Friday, August 28, 2015

Dog Days of Summer

Rain fell almost every day in June.  July was cooler than usual with timely rain and high humidity. Thus, fungal issues have been abundant on many ornamentals.  Rust, black spot, powdery mildew, and wilt have been bad this year.  Many of these issues could have been avoided had the plants been given proper spacing at the time of installation.  Consider the mature size (or desired maintained size) when designing and planting. Plant health problems resulting from overcrowding is a big problem with many plants that require good air movement.  With the dog days of summer upon us, we are faced with these plant health problems that could have been prevented.  At this time, fungal sprays will help some of these problem plants hold a few more leaves longer but will not eliminate the unsightly leaves that exist.  The plant will drop these leaves when they don't have enough surface area to function at this time.  Good sanitation of cleaning up the dropped leaves will help prevent re-infecting the plant.

 
Soon the dog days will be past and Comet and I will be getting ready for hunting season.  New crops will be ready at the nursery and the pace will pick up as fall approaches.  Until then, we're enjoying a refreshing swim in the lake.  

 
Don and Comet  

  Hillsdale Lake is the place to be.  Lake living is the life for me.  Water spreading out so far and wide.  Keep Olathe, just give us that lake lifestyle.  


(Our apologies to the late Eddie Albert and Green Acres.)

Don Mann, Sales Representative, Loma Vista Nursery

Wednesday, August 26, 2015

Trees Tolerant of Flooding


It's raining, again, as I write this! It has been a reccurring theme this year. As a Kansas native, I was reminded of the wet springs I endured living in the Chicagoland area with our unseasonably wet spring leading into summer. Between last year's rapid temperature drop in November that shut down trees in production to store up necessary sugars and the continuously wet soils this spring, it's no wonder some landscape trees are stressed.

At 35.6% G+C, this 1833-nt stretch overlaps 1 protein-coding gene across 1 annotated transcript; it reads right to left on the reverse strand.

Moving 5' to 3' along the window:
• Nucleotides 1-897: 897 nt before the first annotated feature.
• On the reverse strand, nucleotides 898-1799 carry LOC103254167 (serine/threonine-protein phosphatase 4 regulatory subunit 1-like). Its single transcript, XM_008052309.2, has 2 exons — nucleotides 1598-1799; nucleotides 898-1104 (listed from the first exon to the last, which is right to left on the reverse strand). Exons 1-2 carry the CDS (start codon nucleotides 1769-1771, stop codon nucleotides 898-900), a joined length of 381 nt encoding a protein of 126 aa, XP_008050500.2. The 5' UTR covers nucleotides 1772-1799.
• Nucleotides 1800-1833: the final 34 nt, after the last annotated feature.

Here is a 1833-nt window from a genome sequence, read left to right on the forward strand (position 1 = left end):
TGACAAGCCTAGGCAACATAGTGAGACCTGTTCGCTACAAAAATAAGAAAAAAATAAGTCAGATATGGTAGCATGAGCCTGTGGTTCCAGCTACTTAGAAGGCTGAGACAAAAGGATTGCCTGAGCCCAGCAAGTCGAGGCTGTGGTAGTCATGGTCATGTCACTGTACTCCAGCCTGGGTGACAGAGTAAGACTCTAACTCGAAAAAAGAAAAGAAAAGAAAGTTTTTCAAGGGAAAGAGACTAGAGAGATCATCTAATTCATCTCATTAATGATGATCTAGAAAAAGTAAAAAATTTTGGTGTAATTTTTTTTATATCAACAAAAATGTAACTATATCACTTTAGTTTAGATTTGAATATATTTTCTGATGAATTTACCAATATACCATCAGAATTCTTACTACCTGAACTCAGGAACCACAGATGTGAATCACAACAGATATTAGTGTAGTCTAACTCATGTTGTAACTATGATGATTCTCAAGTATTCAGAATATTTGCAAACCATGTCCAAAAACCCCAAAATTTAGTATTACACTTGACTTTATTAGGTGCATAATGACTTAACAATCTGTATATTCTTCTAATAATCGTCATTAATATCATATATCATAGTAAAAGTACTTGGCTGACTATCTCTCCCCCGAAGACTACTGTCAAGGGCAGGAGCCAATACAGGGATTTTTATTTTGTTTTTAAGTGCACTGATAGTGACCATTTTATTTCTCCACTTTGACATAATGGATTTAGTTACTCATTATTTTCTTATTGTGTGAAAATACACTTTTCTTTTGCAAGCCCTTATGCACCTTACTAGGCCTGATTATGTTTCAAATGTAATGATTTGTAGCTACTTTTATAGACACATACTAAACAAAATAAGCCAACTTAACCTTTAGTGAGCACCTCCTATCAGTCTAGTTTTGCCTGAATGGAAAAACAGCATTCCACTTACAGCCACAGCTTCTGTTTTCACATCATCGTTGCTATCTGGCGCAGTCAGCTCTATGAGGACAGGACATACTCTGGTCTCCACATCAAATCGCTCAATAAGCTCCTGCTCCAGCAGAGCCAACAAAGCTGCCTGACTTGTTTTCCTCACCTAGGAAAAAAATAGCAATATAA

Rock Springs 4-H Center 
Rock Springs 4-H Center, Junction City, Kansas

During a recent hot August weekend, I enjoyed walking Rock Springs' numerous nature trails shaded by large majestic trees towering above me as when I attended 4-H camp in my youth. Even at this utopia I saw newly planted trees that suffered stress from this past year. With the onset of hot days without rain, timely watering this summer and leading into fall are vital for trees that have suffered root damage from flooding.

This year your customers are more likely to become interested in trees that are flood tolerant. The most inclusive list I found about flood tolerant trees is an article on Michigan State University Extension's website. The US Forest Service and Journal of Forestry can also be entrusted as valuable resources on this topic.

Trees ranked with high tolerance to prolonged flooding for more than one year include a select few, e.g. Taxodium distichum. Ash is in this category too, but with the recent spread of the emerald ash borer we will need to find alternative trees to plant such as Red Maple varieties.
Shawnee Brave Taxodium
Very Tolerant - Taxodium distichum 'Shawnee Brave'
Trees that are tolerant to flooding for one growing season include Acer negundo, Acer rubrum, Celtis occidentalis, Liquidambar styraciflua, Platanus occidentalis, Quercus imbricaria, and Quercus palustris.


Exclamation Platanus 

Somewhat Tolerant -
Platanus x acerifolia Exclamation™

Somewhat tolerant species can withstand flooding or saturated soils for thirty consecutive days during the growing season. They include Betula nigra, Gleditsia triacanthos, Nyssa sylvatica, Quercus bicolor, Quercus macrocarpa and Ulmus americana.

There are many symptoms you may notice on flood sensitive trees such as leaf drop or curl, iron chlorosis, branch dieback or even death. Most trees can maintain their health if waters recede within seven days. Don't fret if the flood water is flowing as it has the benefit over stagnant water by providing oxygen to the roots. Any sediment deposits left behind by flood water should be removed quickly as three inches can decrease oxygen to the roots and kill especially a small or recently planted tree.